Abuse allegations in the mirror – Ulrich Seidl and our unease with uncomfortable culture


Are children exploited in Romania? Director Ulrich Seidl is under criticism. It touches the core of his way of making films.

There are allegations that a career could end abruptly. During the filming of his new feature film “Sparta,” Austrian director Ulrich Seidl brought minors in front of the camera without explicitly indicating to them and their parents what was meant to be depicted behind the scenes: pedophilia.

It is said that the child was encouraged to do a nude scene. Tears flowed. The children were tired. They can no longer distinguish between fantasy and reality.


There were already unpleasant scenes with young people in the Seidl movie “Paradise: Hoffnung” about diet camp.

Film production by Ulrich Seidl

Based on extensive research, the German magazine “Der Spiegel” paints in its article the picture of a filmmaker who bullies his heroes.

Anxiety is part of it

To some extent, “Spiegel” opens doors. Anyone who watches a film by director Ulrich Seidl sees many people moving away from their comfort zones.

It is often ordinary people who create an oppressive atmosphere with their wrong behavior or strange statements. The cryogenic way in which taboos are broken is more than just breaking taboos.

White old woman standing on the beach where many black men seem to be waiting for her


Breaking taboos is his trademark: in “Paradise: Love” Seidl talks about Austrian sex tourists in Kenya.

Imago Group / Everett

The audience rightly asks: Was it as uncomfortable to photograph people in front of the camera as when watching? The excitement of this reaction has been part of Seidl’s uncomfortable art for nearly three decades. You don’t have to love his art, but Seidel masters it: otherwise he would have left the window long ago.

All criteria are met

Now the director says: There were areas of decline in the group. Minors were educationally accompanied at all times. However, this practice is standard when photographing with children. So Ulrich Seidl is not indirectly defending himself against the accusation that he abused children, but only because he and his production team worked as amateurs.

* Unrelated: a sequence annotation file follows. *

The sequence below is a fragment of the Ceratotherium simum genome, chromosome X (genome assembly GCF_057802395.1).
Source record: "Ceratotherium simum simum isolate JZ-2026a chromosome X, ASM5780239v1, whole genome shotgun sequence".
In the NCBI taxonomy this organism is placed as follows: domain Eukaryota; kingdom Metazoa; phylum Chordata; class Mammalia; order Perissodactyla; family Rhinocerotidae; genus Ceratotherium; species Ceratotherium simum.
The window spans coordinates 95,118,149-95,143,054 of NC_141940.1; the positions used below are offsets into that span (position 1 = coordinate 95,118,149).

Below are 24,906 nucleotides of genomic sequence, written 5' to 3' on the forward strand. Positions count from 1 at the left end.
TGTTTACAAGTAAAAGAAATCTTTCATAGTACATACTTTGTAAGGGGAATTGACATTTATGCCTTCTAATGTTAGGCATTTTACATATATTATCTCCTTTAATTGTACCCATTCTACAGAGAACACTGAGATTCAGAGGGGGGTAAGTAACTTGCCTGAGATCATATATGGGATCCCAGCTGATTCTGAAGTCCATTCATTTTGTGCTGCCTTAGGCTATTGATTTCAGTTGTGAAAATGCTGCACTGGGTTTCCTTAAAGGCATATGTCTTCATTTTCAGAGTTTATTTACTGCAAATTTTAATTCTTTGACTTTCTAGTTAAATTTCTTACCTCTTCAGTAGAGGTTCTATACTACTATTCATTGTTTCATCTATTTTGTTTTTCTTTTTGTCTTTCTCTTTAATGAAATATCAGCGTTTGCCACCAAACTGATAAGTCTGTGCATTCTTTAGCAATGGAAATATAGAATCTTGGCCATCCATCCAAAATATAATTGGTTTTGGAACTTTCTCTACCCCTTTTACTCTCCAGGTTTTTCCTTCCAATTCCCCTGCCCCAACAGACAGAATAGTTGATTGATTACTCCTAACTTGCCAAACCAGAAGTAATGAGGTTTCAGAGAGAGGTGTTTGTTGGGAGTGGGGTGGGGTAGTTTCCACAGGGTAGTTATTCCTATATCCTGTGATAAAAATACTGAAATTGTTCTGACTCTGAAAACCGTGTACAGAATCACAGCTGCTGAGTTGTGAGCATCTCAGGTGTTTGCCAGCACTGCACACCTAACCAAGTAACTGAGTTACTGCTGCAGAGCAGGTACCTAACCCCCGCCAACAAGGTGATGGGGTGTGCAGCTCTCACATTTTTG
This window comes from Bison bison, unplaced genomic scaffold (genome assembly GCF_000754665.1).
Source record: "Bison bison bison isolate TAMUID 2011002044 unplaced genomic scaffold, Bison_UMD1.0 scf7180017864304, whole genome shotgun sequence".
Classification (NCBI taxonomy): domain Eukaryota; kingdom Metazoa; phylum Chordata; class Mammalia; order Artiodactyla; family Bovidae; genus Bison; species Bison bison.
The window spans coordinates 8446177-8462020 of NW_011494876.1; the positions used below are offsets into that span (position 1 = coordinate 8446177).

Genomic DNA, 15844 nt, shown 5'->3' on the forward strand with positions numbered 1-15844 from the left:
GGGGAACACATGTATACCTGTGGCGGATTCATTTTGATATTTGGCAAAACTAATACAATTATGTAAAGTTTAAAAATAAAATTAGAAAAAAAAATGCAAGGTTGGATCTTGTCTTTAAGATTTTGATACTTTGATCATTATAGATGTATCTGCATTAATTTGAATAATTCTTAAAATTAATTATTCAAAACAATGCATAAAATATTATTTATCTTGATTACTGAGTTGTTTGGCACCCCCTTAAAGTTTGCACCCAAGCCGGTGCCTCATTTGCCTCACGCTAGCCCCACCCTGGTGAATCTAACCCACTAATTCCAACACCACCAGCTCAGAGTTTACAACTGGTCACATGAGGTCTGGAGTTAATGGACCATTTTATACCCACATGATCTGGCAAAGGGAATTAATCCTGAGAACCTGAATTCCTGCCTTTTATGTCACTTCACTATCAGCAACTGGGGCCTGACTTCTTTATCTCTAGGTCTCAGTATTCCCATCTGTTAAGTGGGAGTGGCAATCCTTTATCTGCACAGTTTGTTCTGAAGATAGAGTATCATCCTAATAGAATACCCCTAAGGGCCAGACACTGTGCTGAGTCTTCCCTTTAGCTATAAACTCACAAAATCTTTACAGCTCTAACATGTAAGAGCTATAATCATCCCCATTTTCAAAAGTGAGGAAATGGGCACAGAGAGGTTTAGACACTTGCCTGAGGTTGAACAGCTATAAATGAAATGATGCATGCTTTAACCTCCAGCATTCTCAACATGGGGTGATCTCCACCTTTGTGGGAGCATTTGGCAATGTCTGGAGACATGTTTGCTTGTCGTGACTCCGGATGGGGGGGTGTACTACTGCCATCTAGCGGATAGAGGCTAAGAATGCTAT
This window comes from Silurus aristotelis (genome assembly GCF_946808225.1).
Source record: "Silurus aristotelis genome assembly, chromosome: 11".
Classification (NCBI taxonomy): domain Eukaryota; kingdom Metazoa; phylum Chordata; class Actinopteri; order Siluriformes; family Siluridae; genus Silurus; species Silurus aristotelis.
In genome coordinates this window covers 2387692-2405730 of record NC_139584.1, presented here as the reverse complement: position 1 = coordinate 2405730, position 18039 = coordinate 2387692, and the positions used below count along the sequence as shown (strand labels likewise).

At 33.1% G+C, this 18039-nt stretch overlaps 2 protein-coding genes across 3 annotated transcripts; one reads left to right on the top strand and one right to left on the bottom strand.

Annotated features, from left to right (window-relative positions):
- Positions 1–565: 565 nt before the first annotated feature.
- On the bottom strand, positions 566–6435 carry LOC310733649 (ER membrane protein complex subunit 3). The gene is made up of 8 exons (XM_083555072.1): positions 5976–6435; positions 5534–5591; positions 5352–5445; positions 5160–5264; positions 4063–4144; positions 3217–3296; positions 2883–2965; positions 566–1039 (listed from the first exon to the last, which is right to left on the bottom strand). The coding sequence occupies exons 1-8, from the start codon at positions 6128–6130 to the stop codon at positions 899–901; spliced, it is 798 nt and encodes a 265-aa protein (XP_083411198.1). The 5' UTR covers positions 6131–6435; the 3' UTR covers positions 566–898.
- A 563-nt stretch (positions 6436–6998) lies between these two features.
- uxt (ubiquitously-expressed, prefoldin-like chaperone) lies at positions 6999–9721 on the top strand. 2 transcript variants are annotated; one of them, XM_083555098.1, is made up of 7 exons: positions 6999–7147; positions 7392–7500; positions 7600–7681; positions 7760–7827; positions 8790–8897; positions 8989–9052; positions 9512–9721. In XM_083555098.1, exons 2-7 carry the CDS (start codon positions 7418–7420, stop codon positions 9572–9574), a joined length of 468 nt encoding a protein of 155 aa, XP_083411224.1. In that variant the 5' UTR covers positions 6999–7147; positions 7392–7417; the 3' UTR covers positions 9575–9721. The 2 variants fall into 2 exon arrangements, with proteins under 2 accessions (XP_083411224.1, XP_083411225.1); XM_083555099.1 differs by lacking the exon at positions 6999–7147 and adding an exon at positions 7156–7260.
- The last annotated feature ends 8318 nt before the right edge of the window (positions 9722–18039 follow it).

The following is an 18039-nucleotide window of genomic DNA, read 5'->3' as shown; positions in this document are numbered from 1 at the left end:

In general, Spiegel’s claims are much less significant than they seem at first glance. That children have encountered inappropriate sexual content: This has not been proven. But if that were the case: it would not only be reprehensible, but above all extremely unprofessional. Unprofessional of an artist who knows how to cross boundaries like this.

Seidl . has not been canceled

Ironically, Spiegel’s claims give Seidl a tailwind: festivals are behind him, and thus behind artistic freedom as well. They do not want to be accused of engaging in “abolition of culture”. And the affected movie “Sparta” – which was a guess at the time of writing – is probably not a hardcore movie.

The man with glasses and short gray hair looks thoughtful


Likely to get away with a black eye: Ulrich Seidl in 2016 during an interview about his movie “Safari”.

Keystone / APA / Herbert Neubauer

However: since the #MeToo movement, the public has been concerned when something goes wrong on a movie set. That’s how it should be – at least in the case of Ulrich Seidl, whose films often do not give the impression that they were made by pure mutual agreement.

But what Spiegel reveals, we already knew: In the Seidl group, things don’t go back and forth like they do at the zoo.

Maybe not a profession

That’s right: abusive or misplaced behavior could end a career in the world of cinema. But that usually happens when the industry turns its back on anyone because of internal, credible complaints about them. And not because of the media (prior) judgment.

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